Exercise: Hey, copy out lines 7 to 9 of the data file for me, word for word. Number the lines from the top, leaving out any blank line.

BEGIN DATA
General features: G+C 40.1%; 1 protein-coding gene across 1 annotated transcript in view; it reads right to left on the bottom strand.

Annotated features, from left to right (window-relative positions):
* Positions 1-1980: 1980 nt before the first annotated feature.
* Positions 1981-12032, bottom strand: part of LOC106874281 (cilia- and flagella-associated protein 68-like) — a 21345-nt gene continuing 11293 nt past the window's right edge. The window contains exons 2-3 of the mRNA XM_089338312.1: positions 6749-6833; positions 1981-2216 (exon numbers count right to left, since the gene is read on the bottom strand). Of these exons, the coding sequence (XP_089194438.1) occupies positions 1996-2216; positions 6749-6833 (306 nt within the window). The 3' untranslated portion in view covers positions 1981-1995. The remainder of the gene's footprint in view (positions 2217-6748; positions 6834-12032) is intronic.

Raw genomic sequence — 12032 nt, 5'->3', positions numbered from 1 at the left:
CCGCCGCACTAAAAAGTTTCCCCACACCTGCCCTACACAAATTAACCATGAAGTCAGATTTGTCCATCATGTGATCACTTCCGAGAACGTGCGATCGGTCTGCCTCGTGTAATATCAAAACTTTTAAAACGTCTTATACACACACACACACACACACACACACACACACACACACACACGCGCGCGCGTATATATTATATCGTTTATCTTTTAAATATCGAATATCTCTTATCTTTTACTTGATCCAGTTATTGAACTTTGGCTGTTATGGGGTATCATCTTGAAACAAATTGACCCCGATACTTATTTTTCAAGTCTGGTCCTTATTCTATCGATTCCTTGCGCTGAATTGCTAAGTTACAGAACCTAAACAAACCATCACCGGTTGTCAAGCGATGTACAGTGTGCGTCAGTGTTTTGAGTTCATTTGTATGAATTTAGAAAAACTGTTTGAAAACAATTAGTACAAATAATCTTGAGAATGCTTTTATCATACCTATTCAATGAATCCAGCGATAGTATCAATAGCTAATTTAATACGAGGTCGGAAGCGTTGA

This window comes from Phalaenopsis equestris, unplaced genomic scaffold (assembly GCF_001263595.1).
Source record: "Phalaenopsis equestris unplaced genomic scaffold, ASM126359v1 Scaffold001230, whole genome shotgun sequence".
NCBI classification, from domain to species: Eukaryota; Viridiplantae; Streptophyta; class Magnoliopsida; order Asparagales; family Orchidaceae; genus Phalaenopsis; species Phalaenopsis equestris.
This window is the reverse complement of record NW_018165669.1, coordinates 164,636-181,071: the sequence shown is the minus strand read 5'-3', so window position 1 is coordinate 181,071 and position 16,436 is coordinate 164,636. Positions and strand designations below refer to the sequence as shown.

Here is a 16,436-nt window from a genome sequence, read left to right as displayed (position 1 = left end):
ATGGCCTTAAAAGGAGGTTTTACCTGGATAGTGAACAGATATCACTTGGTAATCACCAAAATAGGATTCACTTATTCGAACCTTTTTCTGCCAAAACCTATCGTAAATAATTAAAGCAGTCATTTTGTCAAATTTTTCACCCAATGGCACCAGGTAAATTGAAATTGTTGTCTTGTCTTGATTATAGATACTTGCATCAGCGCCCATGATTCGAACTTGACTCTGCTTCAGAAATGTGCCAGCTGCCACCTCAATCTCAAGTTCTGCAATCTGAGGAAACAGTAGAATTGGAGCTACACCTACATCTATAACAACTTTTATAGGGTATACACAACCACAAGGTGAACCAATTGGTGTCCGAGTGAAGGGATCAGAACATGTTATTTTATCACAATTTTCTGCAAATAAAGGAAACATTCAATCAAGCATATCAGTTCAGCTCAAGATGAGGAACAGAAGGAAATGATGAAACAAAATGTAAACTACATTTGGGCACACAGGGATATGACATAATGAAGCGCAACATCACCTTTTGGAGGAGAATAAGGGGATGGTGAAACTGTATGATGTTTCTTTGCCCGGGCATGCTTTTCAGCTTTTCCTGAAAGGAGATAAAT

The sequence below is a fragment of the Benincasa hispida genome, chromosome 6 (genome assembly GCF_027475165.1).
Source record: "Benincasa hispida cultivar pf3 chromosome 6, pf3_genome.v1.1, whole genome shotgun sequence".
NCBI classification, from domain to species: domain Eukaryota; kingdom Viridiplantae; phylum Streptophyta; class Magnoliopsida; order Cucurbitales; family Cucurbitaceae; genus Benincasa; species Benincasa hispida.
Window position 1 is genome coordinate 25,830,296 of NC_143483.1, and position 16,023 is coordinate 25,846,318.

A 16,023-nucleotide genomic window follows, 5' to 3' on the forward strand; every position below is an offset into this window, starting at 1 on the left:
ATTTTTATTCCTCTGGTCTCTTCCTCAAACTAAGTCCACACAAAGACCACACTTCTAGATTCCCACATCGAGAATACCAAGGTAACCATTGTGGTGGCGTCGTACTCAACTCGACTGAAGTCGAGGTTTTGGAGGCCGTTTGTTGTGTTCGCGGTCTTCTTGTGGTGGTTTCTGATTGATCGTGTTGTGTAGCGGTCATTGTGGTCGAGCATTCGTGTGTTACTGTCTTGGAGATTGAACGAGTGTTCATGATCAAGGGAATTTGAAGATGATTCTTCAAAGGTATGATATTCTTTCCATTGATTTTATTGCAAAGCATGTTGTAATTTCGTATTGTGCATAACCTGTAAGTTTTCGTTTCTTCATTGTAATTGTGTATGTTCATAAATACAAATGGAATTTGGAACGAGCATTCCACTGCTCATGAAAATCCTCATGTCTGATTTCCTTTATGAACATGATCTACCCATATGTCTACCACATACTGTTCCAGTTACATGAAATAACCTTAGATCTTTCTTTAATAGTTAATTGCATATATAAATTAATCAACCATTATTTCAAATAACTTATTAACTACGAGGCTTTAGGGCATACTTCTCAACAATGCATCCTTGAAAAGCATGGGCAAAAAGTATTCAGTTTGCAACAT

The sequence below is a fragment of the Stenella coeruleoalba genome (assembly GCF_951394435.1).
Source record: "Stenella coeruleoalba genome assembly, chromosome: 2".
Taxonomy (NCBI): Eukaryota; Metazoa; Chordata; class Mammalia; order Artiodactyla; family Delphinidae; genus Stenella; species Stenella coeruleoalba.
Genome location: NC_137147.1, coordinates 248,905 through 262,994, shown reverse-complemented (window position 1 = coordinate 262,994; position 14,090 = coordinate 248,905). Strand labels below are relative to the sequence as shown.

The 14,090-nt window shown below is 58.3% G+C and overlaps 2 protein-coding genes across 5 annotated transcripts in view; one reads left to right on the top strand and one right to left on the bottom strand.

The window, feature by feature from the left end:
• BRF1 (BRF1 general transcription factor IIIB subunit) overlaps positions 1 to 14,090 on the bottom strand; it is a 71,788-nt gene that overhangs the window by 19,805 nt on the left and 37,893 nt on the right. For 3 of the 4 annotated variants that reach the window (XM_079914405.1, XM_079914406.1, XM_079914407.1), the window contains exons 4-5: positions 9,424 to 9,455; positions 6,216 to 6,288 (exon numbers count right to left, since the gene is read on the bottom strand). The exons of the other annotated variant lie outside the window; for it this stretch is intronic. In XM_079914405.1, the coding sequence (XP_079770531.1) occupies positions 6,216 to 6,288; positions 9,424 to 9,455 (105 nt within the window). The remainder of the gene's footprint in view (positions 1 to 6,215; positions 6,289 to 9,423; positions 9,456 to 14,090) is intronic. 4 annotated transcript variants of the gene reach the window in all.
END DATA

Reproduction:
This window comes from Phalaenopsis equestris, unplaced genomic scaffold (assembly GCF_001263595.1).
Source record: "Phalaenopsis equestris unplaced genomic scaffold, ASM126359v1 Scaffold001230, whole genome shotgun sequence".
NCBI classification, from domain to species: Eukaryota; Viridiplantae; Streptophyta; class Magnoliopsida; order Asparagales; family Orchidaceae; genus Phalaenopsis; species Phalaenopsis equestris.